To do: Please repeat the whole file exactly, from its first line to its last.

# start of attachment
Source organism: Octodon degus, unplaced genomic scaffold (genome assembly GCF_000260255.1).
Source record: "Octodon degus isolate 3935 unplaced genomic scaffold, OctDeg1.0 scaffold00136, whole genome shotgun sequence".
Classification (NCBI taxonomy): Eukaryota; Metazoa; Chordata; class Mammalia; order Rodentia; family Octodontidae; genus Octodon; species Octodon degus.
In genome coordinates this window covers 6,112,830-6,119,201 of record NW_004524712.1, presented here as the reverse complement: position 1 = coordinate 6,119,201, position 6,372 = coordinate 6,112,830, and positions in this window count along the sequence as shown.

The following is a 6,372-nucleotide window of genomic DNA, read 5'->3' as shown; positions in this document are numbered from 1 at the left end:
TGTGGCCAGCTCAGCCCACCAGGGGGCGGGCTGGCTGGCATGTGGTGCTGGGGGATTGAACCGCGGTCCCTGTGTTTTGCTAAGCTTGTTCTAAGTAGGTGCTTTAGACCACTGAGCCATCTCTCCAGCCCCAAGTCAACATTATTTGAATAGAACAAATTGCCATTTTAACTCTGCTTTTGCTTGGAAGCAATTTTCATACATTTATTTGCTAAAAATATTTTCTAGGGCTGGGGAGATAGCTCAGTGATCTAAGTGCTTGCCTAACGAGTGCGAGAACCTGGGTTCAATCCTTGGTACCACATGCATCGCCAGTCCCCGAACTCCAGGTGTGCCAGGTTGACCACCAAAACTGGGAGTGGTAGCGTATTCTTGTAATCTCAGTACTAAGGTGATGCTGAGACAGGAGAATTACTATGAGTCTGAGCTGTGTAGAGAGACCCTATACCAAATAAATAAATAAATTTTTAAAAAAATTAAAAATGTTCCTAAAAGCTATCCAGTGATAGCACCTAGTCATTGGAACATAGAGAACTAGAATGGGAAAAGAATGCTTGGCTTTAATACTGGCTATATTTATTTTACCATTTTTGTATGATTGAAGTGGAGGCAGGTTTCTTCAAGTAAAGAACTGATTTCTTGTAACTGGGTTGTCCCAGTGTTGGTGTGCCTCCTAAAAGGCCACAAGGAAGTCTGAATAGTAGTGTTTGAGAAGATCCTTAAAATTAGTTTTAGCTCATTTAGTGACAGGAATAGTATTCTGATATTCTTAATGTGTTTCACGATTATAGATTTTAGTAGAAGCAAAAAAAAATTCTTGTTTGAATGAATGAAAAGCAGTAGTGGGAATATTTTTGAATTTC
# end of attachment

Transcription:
Source organism: Octodon degus, unplaced genomic scaffold (genome assembly GCF_000260255.1).
Source record: "Octodon degus isolate 3935 unplaced genomic scaffold, OctDeg1.0 scaffold00136, whole genome shotgun sequence".
Classification (NCBI taxonomy): Eukaryota; Metazoa; Chordata; class Mammalia; order Rodentia; family Octodontidae; genus Octodon; species Octodon degus.
In genome coordinates this window covers 6,112,830-6,119,201 of record NW_004524712.1, presented here as the reverse complement: position 1 = coordinate 6,119,201, position 6,372 = coordinate 6,112,830, and positions in this window count along the sequence as shown.

The following is a 6,372-nucleotide window of genomic DNA, read 5'->3' as shown; positions in this document are numbered from 1 at the left end:
TGTGGCCAGCTCAGCCCACCAGGGGGCGGGCTGGCTGGCATGTGGTGCTGGGGGATTGAACCGCGGTCCCTGTGTTTTGCTAAGCTTGTTCTAAGTAGGTGCTTTAGACCACTGAGCCATCTCTCCAGCCCCAAGTCAACATTATTTGAATAGAACAAATTGCCATTTTAACTCTGCTTTTGCTTGGAAGCAATTTTCATACATTTATTTGCTAAAAATATTTTCTAGGGCTGGGGAGATAGCTCAGTGATCTAAGTGCTTGCCTAACGAGTGCGAGAACCTGGGTTCAATCCTTGGTACCACATGCATCGCCAGTCCCCGAACTCCAGGTGTGCCAGGTTGACCACCAAAACTGGGAGTGGTAGCGTATTCTTGTAATCTCAGTACTAAGGTGATGCTGAGACAGGAGAATTACTATGAGTCTGAGCTGTGTAGAGAGACCCTATACCAAATAAATAAATAAATTTTTAAAAAAATTAAAAATGTTCCTAAAAGCTATCCAGTGATAGCACCTAGTCATTGGAACATAGAGAACTAGAATGGGAAAAGAATGCTTGGCTTTAATACTGGCTATATTTATTTTACCATTTTTGTATGATTGAAGTGGAGGCAGGTTTCTTCAAGTAAAGAACTGATTTCTTGTAACTGGGTTGTCCCAGTGTTGGTGTGCCTCCTAAAAGGCCACAAGGAAGTCTGAATAGTAGTGTTTGAGAAGATCCTTAAAATTAGTTTTAGCTCATTTAGTGACAGGAATAGTATTCTGATATTCTTAATGTGTTTCACGATTATAGATTTTAGTAGAAGCAAAAAAAAATTCTTGTTTGAATGAATGAAAAGCAGTAGTGGGAATATTTTTGAATTTC